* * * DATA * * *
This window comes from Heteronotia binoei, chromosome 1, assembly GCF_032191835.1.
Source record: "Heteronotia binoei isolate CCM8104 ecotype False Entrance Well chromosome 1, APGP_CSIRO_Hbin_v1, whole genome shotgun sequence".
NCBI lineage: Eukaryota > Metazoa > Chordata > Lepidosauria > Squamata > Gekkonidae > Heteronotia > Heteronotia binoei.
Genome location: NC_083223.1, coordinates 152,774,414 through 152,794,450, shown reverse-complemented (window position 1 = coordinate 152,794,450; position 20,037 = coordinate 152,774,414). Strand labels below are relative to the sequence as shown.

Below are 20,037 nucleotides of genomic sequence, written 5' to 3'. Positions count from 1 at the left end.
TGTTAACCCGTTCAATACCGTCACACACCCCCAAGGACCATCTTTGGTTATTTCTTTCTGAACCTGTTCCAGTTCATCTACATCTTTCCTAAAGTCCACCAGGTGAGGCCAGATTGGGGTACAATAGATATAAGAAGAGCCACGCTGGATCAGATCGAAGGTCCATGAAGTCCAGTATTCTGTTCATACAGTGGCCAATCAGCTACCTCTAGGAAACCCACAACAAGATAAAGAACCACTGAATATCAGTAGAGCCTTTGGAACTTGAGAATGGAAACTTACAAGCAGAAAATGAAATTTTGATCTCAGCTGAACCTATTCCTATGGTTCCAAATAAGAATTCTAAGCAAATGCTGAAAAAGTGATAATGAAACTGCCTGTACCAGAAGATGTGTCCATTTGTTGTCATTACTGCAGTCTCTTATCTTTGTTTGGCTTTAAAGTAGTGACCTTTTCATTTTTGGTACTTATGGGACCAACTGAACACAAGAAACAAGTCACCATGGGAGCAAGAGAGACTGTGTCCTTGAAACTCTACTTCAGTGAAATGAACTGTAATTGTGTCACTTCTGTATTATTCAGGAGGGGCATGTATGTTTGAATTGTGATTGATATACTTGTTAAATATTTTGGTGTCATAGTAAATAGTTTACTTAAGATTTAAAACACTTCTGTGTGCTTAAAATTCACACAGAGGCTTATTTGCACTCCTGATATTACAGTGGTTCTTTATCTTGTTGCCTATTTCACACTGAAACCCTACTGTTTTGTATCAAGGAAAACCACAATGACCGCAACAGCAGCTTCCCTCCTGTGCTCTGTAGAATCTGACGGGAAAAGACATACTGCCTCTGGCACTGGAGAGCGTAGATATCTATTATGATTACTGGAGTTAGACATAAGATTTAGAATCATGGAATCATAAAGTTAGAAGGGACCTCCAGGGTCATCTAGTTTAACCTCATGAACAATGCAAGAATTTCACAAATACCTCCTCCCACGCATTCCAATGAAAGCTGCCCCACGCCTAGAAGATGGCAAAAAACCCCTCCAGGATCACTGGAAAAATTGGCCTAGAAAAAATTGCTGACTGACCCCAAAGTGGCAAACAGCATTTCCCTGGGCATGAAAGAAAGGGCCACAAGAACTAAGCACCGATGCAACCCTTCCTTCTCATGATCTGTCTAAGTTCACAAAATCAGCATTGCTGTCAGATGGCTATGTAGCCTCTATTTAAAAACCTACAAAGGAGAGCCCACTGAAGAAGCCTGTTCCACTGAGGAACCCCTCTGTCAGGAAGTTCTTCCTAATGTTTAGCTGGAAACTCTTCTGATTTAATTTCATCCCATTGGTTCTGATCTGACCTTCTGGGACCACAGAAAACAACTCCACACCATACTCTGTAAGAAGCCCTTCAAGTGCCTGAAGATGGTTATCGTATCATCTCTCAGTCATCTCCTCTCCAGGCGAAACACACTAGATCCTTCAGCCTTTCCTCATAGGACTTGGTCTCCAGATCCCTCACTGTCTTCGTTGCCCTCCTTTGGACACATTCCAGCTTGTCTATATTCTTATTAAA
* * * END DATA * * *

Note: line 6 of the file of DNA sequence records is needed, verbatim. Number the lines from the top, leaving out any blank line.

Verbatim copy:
TGTTAACCCGTTCAATACCGTCACACACCCCCAAGGACCATCTTTGGTTATTTCTTTCTGAACCTGTTCCAGTTCATCTACATCTTTCCTAAAGTCCACCAGGTGAGGCCAGATTGGGGTACAATAGATATAAGAAGAGCCACGCTGGATCAGATCGAAGGTCCATGAAGTCCAGTATTCTGTTCATACAGTGGCCAATCAGCTACCTCTAGGAAACCCACAACAAGATAAAGAACCACTGAATATCAGTAGAGCCTTTGGAACTTGAGAATGGAAACTTACAAGCAGAAAATGAAATTTTGATCTCAGCTGAACCTATTCCTATGGTTCCAAATAAGAATTCTAAGCAAATGCTGAAAAAGTGATAATGAAACTGCCTGTACCAGAAGATGTGTCCATTTGTTGTCATTACTGCAGTCTCTTATCTTTGTTTGGCTTTAAAGTAGTGACCTTTTCATTTTTGGTACTTATGGGACCAACTGAACACAAGAAACAAGTCACCATGGGAGCAAGAGAGACTGTGTCCTTGAAACTCTACTTCAGTGAAATGAACTGTAATTGTGTCACTTCTGTATTATTCAGGAGGGGCATGTATGTTTGAATTGTGATTGATATACTTGTTAAATATTTTGGTGTCATAGTAAATAGTTTACTTAAGATTTAAAACACTTCTGTGTGCTTAAAATTCACACAGAGGCTTATTTGCACTCCTGATATTACAGTGGTTCTTTATCTTGTTGCCTATTTCACACTGAAACCCTACTGTTTTGTATCAAGGAAAACCACAATGACCGCAACAGCAGCTTCCCTCCTGTGCTCTGTAGAATCTGACGGGAAAAGACATACTGCCTCTGGCACTGGAGAGCGTAGATATCTATTATGATTACTGGAGTTAGACATAAGATTTAGAATCATGGAATCATAAAGTTAGAAGGGACCTCCAGGGTCATCTAGTTTAACCTCATGAACAATGCAAGAATTTCACAAATACCTCCTCCCACGCATTCCAATGAAAGCTGCCCCACGCCTAGAAGATGGCAAAAAACCCCTCCAGGATCACTGGAAAAATTGGCCTAGAAAAAATTGCTGACTGACCCCAAAGTGGCAAACAGCATTTCCCTGGGCATGAAAGAAAGGGCCACAAGAACTAAGCACCGATGCAACCCTTCCTTCTCATGATCTGTCTAAGTTCACAAAATCAGCATTGCTGTCAGATGGCTATGTAGCCTCTATTTAAAAACCTACAAAGGAGAGCCCACTGAAGAAGCCTGTTCCACTGAGGAACCCCTCTGTCAGGAAGTTCTTCCTAATGTTTAGCTGGAAACTCTTCTGATTTAATTTCATCCCATTGGTTCTGATCTGACCTTCTGGGACCACAGAAAACAACTCCACACCATACTCTGTAAGAAGCCCTTCAAGTGCCTGAAGATGGTTATCGTATCATCTCTCAGTCATCTCCTCTCCAGGCGAAACACACTAGATCCTTCAGCCTTTCCTCATAGGACTTGGTCTCCAGATCCCTCACTGTCTTCGTTGCCCTCCTTTGGACACATTCCAGCTTGTCTATATTCTTATTAAA